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8

While I agree that it boils down to semantics, I actually disagree on the scientific use of the term in the comments. In astronomy, we know there's a difference between gas and plasma, but we almost always use the term "gas" when talking about what's in stars. E.g. "the fraction of gas locked up in stars" (as opposed to in the interstellar medium). We also ...


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This image should give you a good idea of the distances of stars relative to the Sun over the next 80,000 years (and the past 20,000 years). Image courtesy of Wikipedia user Lambiam under the Creative Commons Attribution-Share Alike 3.0 Unported license. I've created a modified version below. The nearest star's track in time is in red, and the four blue ...


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Many, if not all, stars will, in their birth phase, have an accretion disk, or circumstellar disk, around them, formed of the material from which the star forms. This disk dissipates in a few million years, both due to the material accreting onto the star, due to material being blown away by radiation pressure, possibly assisted by dust grains, and due to ...


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No. The light curves don't look at all like anything transiting. The ingress and egress profiles and the timing are way beyond that kind of explanation. Not planets, not comets, not clouds, not alien super structures. No infrared light from dust or gas has been detected, as they should've been if the starlight had heated small particles. And since this is ...


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It has to do with the formation of the Milky Way. At the beginning, the Milky Way was much more spherical than it is now - perhaps closer to what an elliptical galaxy is like than a spiral galaxy. Population III stars would have formed first, then quickly died out. Next came Population II stars. They formed when the galaxy was still somewhat spherical, and ...


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A consensus number is that there roughly $10^{11}$ stars in our Galaxy (though this number is certainly uncertain by a factor of at least two, because it is based on extrapolating what we know about stellar populations in our vicinity). Most of these stars are of lower mass and are much less luminous than the Sun. The number of planets is even more ...


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Use a constellation map! That will provide much of the information you need. Here are however some things you can try to spot: On the lower left hand side of Orion, you can spot a very bright star, Sirius, in fact the brightest one in the sky. It is part of the constellation Canis Major (great dog). A bit further left and up you probably see a star nearly ...


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I'm not sure if this is a misunderstanding or just a matter of scientific terminology, but the "star cycle" is not something you can "drastically change". The life cycle of a star (as we currently understand it) is a fairly predictable set of stages of evolution from the formation of a star from a cloud of gas, along the main sequence (the stable stage out ...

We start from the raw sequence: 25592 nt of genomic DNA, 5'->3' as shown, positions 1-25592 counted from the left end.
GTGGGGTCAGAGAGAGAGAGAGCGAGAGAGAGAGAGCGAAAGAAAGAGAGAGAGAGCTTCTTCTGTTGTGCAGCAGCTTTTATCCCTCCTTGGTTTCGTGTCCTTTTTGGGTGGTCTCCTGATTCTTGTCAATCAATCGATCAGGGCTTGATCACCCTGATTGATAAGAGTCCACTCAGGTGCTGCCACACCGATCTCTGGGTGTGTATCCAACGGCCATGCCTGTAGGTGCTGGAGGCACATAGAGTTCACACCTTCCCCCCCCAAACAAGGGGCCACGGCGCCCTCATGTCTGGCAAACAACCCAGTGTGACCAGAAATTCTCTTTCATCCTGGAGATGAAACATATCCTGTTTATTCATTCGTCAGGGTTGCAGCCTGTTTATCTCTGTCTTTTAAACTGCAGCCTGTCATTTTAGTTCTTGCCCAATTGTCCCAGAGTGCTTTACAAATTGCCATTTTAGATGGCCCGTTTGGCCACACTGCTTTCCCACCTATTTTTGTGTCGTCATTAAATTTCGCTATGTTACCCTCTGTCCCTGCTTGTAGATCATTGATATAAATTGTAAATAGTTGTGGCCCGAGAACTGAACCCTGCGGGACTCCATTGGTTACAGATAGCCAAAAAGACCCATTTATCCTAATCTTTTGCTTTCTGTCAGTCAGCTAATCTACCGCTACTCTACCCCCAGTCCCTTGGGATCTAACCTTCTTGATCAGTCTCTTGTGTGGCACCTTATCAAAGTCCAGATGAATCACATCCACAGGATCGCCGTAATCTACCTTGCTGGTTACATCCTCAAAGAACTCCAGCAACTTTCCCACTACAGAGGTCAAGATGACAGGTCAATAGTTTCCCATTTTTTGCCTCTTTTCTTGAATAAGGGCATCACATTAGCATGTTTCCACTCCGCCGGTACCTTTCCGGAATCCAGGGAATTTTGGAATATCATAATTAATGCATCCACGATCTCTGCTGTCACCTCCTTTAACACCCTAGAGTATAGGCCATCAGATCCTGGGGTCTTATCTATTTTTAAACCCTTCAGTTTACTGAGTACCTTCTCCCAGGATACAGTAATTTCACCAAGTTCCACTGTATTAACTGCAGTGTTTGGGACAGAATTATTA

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The bulge population is old, older than 10 billion years. Its stars have a broad range of metallicities, but are more metal rich than population II, have an average close to solar metallicity and a significant fraction more metal rich than the Sun. The basic idea is that the bulge population is one that formed very quickly, with a high rate of gas infall and ...


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There are some theories to explain that. The following explanations, I took from wikipeda's article. The star has a small companion red dwarf which just crossed its Oort cloud equivalent (at 885 UA). A passing star this close would surely cause havoc and serious disturbances to comets' orbits. This could result in a swarm of comets being thrown into the ...


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EDIT: It turns out a major problem with galaxy-center-based coordinates is that we don't actually know how far from us the center of the galaxy actually is. According to https://en.wikipedia.org/wiki/Galactic_Center estimates vary between 24,800 and 28,400 light years. You could arbitrarily choose a value, but the results would be off by at least 2,000 light ...


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Alternatively, if you were to get the Right Ascension and Declination coordinates from the company that sold you the star you could use a database like SIMBAD to find the actual designation of the star you purchased. You could then probably use the SIMBAD designation to find the star using Stellarium. Here's a link to the SIMBAD database: ...



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